How to Create an Epic IFA Marketing Newsletter

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28 Jan How to Create an Epic IFA Marketing Newsletter

Getting an IFA marketing newsletter created and out to your audience requires putting a lot of moving pieces together.

The whole process can seem overwhelming if you’ve not done it before, but fortunately, it doesn’t have to be a long, complex endeavour. Below, we’ve outlined the steps that our financial clients have generally found most beneficial when creating this essential piece of marketing material:

 

1. Establish the Goal of Your Newsletter

It’s the same with any written piece of communication, be it a Christmas card, a personal email to a distant relative, or a newsletter to your clients or target market – you first need to establish the purpose of it.

Are you trying to draw more prospects/leads to your firm through your IFA marketing newsletter? Or are you try to engage your existing client base with particular updates and developments in your company? Are you trying to drive more traffic to your website?

 

2. Get Your Content Together

With the goal of your newsletter now firmly in mind, the content needs to be created. You might want to generate this internally, or you could outsource it to a professional.

There are a range of things you could include a content for your IFA marketing newsletter, depending on the purpose of it. For instance, a newsletter geared towards gaining more leads could be populated with biographies on your financial advisers, recent stories and client testimonials, and a compelling description of your services and USPs. A newsletter intended to engage existing clients might focus more on recent news in your company, as well as notices and/or reminders about upcoming financial events (e.g. the end of the financial year).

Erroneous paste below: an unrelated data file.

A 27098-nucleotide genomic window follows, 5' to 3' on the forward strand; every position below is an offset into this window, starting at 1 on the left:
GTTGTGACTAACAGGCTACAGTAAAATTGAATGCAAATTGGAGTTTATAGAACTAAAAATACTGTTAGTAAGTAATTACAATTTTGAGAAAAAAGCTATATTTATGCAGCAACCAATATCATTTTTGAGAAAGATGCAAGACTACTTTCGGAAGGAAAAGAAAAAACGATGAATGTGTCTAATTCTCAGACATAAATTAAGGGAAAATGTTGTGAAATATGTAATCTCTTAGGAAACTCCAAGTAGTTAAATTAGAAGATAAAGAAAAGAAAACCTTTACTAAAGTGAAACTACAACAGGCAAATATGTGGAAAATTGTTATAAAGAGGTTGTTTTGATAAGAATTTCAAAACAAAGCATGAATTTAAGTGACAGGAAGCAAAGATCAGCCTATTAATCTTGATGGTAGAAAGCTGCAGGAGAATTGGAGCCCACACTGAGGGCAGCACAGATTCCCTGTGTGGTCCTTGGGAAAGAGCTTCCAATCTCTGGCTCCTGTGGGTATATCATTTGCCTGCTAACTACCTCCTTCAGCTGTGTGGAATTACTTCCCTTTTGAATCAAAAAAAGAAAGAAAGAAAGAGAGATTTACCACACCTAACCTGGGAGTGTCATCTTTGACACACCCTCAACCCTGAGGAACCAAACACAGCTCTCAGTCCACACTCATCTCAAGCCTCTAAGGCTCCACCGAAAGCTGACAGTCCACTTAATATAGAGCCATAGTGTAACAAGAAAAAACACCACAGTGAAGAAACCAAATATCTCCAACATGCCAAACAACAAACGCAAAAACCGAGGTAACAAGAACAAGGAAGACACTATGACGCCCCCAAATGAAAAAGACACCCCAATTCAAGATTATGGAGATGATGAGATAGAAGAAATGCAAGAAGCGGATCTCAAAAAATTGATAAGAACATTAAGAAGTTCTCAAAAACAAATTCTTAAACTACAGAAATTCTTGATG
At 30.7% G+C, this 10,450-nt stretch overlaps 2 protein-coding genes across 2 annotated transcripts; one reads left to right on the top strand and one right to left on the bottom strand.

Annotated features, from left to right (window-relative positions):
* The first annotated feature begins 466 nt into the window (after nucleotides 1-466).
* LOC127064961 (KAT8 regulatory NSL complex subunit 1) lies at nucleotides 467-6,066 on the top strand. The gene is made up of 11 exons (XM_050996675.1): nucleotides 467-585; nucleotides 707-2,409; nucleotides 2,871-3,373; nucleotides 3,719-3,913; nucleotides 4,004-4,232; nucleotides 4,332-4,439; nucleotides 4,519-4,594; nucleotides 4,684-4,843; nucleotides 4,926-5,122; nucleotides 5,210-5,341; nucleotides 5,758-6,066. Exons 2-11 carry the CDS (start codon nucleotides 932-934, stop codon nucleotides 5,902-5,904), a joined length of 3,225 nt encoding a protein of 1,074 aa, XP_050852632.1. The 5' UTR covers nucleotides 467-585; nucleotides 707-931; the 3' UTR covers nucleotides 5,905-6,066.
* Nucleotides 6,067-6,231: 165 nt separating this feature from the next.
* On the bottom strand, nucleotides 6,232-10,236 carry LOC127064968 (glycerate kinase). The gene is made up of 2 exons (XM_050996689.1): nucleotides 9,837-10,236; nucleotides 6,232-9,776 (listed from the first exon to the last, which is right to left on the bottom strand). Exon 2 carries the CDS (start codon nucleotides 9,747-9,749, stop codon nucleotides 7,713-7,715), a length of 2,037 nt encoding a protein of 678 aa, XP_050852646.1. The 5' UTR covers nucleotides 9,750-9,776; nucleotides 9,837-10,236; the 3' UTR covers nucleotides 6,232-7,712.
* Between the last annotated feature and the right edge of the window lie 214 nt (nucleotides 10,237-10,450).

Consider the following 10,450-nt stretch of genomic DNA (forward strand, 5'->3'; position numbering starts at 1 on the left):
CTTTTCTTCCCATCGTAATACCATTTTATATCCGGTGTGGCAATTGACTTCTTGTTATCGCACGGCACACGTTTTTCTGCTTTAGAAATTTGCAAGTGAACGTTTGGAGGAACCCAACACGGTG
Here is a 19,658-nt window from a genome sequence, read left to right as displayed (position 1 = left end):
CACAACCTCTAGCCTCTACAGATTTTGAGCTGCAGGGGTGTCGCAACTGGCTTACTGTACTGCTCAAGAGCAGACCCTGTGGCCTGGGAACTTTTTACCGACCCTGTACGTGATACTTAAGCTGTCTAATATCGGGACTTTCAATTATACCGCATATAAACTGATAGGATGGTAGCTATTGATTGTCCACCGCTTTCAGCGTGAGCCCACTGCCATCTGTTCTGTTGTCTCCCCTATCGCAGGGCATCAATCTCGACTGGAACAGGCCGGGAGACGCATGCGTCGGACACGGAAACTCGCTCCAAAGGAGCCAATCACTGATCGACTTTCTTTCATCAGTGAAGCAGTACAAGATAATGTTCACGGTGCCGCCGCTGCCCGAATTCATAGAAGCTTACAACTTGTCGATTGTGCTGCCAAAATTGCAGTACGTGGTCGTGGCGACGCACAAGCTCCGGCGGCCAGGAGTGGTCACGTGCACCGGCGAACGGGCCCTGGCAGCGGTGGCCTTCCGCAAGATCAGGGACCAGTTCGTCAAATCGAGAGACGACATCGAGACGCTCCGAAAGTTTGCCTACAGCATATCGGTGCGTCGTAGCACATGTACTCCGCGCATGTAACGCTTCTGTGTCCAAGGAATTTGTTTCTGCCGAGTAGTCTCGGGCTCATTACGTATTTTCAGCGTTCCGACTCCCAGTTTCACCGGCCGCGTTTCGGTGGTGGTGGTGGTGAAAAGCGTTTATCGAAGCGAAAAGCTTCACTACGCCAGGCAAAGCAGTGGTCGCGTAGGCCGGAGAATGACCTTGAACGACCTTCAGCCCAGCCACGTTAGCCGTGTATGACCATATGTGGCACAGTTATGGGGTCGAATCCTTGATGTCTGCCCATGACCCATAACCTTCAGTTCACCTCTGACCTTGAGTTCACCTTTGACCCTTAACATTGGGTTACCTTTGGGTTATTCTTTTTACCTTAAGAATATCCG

3. Design it and Insert Your Content

You could find a template and have a go at designing it yourself. However, we’d recommend getting your content weaved into a bespoke, professional design that will visually-engage your audience, and communicate the quality of your brand. In particular, it’s crucial that your newsletter appears correctly on mobile and tablet devices. If you’re interested in what we offer on this front, then we’d love to hear from you.

Once the overall look and feel of your IFA marketing newsletter is finalised, you’ll need to integrate your content. Again, the advantage of hiring a professional designer will help ensure that you’re not left squashing too much text into insufficient space, or having to make drastic changes to the design you’d spent time designing beforehand.

 

4. Final Checks

You’ll need to go through the content, design and finer details of your newsletter before sending it out. Are there clear calls to action included, and does the content sound authentic and consistent with the voice coming through your other marketing channels (e.g. your website copy etc.). Is the content legally sound and compliant? Does alt text appear in case where your recipients’ emails don’t display images? Does your newsletter display correctly in plain text when client emails don’t show HTML properly?

 

5. Send It Out

What the title said :)

 

6. Analyse the Results and Refine

Once a few days have passed, what should you do? Check to see how your IFA marketing newsletter has performed. By using tools such as MailChimp, you can check how many people received your newsletter email, how many opened it, and how many engaged with your calls to action. Once all the data is clear, you will have some insights into how to improve your next newsletter campaign so that it reaches more people, is opened more, and produces a higher engagement rate.

 

phil

As the Marketing Coordinator at CreativeAdviser, Phil is responsible for devising marketing strategies for his clients, generating engaging and informative content, and ensuring brand consistency across all of CreativeAdviser’s communications. Phil has a passion for digital marketing and a borderline-unhealthy addiction to Google analytics. 

In his spare time, Phil can be found powerlifting at his local gym, watching action movies, or playing acoustic guitar at open mic nights.